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author | bryan newbold <bnewbold@snark.mit.edu> | 2008-07-13 02:00:24 -0400 |
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committer | bryan newbold <bnewbold@snark.mit.edu> | 2008-07-13 02:00:24 -0400 |

commit | 0b1a56db66d4dd7d8c19f1a1dc2aa5cd3f893227 (patch) | |

tree | 400cc27d29954620a143d8318bec16456c46f024 /math | |

parent | b3eca34d2f1c01e979e56ab91f9ef60d7775dd47 (diff) | |

download | knowledge-0b1a56db66d4dd7d8c19f1a1dc2aa5cd3f893227.tar.gz knowledge-0b1a56db66d4dd7d8c19f1a1dc2aa5cd3f893227.zip |

spell checked some files; moved and added images; fixed some links; added warnings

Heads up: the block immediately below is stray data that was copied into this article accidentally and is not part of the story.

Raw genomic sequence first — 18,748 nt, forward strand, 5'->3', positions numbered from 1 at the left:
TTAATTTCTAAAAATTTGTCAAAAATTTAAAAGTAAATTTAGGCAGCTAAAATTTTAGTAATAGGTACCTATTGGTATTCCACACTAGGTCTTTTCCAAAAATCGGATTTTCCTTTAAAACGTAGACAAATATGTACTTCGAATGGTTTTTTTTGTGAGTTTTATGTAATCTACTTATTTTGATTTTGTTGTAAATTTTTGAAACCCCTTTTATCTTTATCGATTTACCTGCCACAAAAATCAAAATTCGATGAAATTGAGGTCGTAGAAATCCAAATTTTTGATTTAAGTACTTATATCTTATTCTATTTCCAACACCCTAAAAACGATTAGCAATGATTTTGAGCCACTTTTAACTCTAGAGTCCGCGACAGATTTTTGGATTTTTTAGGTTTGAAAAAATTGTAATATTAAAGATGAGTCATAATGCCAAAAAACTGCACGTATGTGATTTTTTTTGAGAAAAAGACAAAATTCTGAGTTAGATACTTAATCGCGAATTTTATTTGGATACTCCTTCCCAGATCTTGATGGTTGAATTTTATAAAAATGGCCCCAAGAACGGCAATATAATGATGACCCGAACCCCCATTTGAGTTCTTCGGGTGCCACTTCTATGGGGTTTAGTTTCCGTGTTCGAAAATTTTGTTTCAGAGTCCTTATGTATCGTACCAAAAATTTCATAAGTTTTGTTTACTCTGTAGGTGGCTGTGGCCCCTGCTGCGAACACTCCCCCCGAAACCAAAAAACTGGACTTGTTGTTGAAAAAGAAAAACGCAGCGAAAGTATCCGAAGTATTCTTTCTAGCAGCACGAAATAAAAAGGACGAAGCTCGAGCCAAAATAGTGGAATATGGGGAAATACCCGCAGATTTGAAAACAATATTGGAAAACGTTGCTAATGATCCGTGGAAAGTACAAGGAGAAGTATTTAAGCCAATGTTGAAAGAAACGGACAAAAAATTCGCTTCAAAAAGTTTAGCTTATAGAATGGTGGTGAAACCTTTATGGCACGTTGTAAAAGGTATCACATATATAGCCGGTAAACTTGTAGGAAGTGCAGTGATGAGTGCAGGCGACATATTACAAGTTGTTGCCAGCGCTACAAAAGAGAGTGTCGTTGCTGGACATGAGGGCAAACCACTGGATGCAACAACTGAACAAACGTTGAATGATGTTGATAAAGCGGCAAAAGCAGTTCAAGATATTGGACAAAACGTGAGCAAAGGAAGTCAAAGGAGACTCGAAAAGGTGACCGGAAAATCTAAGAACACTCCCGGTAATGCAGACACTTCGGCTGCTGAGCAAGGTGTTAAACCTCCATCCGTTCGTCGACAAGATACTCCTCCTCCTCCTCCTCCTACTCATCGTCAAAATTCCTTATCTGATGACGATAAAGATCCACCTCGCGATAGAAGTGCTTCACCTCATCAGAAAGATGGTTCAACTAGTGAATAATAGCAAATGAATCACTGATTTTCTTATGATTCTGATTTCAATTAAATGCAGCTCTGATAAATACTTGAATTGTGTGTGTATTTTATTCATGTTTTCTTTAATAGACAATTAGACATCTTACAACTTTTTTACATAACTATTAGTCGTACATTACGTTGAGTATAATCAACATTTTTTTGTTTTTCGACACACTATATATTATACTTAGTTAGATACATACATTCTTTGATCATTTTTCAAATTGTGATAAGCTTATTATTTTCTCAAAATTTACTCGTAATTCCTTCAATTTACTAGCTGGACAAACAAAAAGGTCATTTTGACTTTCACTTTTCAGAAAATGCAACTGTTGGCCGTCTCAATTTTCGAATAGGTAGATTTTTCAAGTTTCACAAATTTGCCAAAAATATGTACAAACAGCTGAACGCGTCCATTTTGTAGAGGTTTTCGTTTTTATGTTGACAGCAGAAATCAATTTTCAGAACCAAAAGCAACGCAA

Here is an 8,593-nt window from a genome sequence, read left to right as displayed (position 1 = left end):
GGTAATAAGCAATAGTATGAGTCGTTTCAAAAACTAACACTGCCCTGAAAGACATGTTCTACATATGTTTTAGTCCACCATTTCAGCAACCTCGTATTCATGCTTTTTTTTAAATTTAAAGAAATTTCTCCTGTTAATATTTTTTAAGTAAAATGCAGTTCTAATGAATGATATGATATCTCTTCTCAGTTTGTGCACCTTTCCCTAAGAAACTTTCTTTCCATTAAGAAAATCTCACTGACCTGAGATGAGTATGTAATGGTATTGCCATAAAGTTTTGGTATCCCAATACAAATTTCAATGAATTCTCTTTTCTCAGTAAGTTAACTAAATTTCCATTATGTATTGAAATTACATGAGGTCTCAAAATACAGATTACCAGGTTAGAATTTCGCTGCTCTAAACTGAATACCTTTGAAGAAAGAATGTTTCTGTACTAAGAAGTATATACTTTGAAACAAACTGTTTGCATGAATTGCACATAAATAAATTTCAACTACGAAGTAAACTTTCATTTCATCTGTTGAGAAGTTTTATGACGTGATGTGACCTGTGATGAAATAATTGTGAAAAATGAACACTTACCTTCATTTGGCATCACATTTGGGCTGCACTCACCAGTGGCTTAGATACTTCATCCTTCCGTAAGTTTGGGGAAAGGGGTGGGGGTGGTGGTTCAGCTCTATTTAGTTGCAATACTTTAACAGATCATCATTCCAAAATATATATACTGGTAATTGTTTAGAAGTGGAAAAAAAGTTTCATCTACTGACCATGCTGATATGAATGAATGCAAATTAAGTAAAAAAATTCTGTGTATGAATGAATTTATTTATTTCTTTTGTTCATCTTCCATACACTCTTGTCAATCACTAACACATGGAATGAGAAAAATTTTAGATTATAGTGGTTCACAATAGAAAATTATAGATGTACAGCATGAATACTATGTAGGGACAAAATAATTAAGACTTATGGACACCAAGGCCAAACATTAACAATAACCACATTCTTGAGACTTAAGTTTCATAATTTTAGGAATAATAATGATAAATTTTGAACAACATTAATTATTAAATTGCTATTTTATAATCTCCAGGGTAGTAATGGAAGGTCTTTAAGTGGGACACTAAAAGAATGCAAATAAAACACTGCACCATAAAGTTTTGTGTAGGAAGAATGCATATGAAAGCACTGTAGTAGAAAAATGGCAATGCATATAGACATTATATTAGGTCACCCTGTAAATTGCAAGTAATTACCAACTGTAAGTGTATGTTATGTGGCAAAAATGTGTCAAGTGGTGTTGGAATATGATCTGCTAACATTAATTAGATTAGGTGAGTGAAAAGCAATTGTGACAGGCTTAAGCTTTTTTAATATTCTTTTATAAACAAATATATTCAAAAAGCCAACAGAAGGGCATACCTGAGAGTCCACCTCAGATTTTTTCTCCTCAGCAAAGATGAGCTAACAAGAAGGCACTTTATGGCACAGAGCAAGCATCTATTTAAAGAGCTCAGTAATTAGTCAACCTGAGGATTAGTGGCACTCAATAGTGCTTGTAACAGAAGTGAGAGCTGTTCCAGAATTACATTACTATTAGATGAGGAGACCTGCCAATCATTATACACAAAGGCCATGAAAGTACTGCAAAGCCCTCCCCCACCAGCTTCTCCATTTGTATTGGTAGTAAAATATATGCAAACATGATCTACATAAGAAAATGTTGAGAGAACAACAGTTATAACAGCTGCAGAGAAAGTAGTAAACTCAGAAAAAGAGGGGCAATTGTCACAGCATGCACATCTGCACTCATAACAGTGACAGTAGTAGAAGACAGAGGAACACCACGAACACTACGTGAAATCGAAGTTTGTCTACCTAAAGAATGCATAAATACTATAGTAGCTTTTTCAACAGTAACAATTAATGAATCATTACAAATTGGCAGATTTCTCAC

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diff --git a/math/tensors b/math/tensors new file mode 100644 index 0000000..8fda6a5 --- /dev/null +++ b/math/tensors @@ -0,0 +1,68 @@ +============================================ +Tensors, Differential Geometry, Manifolds +============================================ + +.. note:: Most of this content is based on a 2002 Caltech course taught by + Kip Thorn [PH237]_ + + +On a manifold, only "short" vectors exist. Longer vectors are in a space tangent to the manifold. + +There are points (P), separation vectors (\Delta \vector P), curves ( Q(\zeta) ), tangent vectors ( \delta P / \delta \zeta \equiv \lim_{\Delta \zeta \rightarrow 0} \frac{ \vector{ Q(\zeta+\delta \zeta) - Q(\zeta) } }{\delta \zeta} ) + +Coordinates: \Chi^\alpha (P), where \alpha = 0,1,2,3; Q(\Chi_0, \Chi_1, ...) + there is an isomorphism between points and coordinates + +Coordinate basis: \vector{e_\alpha} \equiv \left( \frac{\partial Q}{\partial \Chi^\alpha} \right) + for instance, on a sphere with angles \omega, \phi: + \vector{e_\phi} = \left( \frac{\partial Q(\phi, \theta)}{\partial \phi}\right)_\theta + +Components of a vector: + \vector{A} = \frac{\partial P}{\partial \Chi^\alpha } + +Directional Derivatives: consider a scalar function defined on a manifold \Psi(P) + \partial_\vector{A} \Psi = A^\alpha \frac{\partial \Psi}{\partial \Chi^\alpha} + + ???????? + +Mathematicians like to say that the coordinate bases are actually directional derivatives + +Tensors +------------ + +A tensor T has a number of slots (say 3) and takes a vector in each slot and returns a real number. It is linear in vectors. + +\epic{T} ( \alpha \vector{A} + \beta \vector{B}, \vector{C}, \vector{D}) = + \alpha \epic{T} (\vector{A}, \vector{C}, \vector{D}) + + \beta \epic{T} (\vector{B}, \vector{C}, \vector{D}) + +The number of "slots" is the rank of the tensor. + +Even a regular vector is a tensor: pass it a second vector and take the dot +product to get a real. + +Define the metric tensor g(\vector{A}, \vector{B}) = \vector{A} \dot \vector{B} + +Inner Product: + \Delta P \dot \Delta P \equiv \Delta P^2 \equiv (length of \Delta P)^2 + A \dot B = 1/4[ (A+B)^2 - (A-B)^2 ] + +Tensor Product: + ???????????????? + +Spacetime +-------------- + +Two types of vectors. + +Timelike: \vector{\Delta P} + (\vector{\Delta P})^2 = -(\Delta \Tau)^2 + +Spacelike: \vector{\Delta Q} + (\vector{\Delta Q})^2 = +(\Delta S)^2 + +Because product of "up" and "down" basis vectors must be a positive Kronecker +delta, and timelikes squared come out negative, the time "up" basis must be +negative of the time "down" basis vector. + + |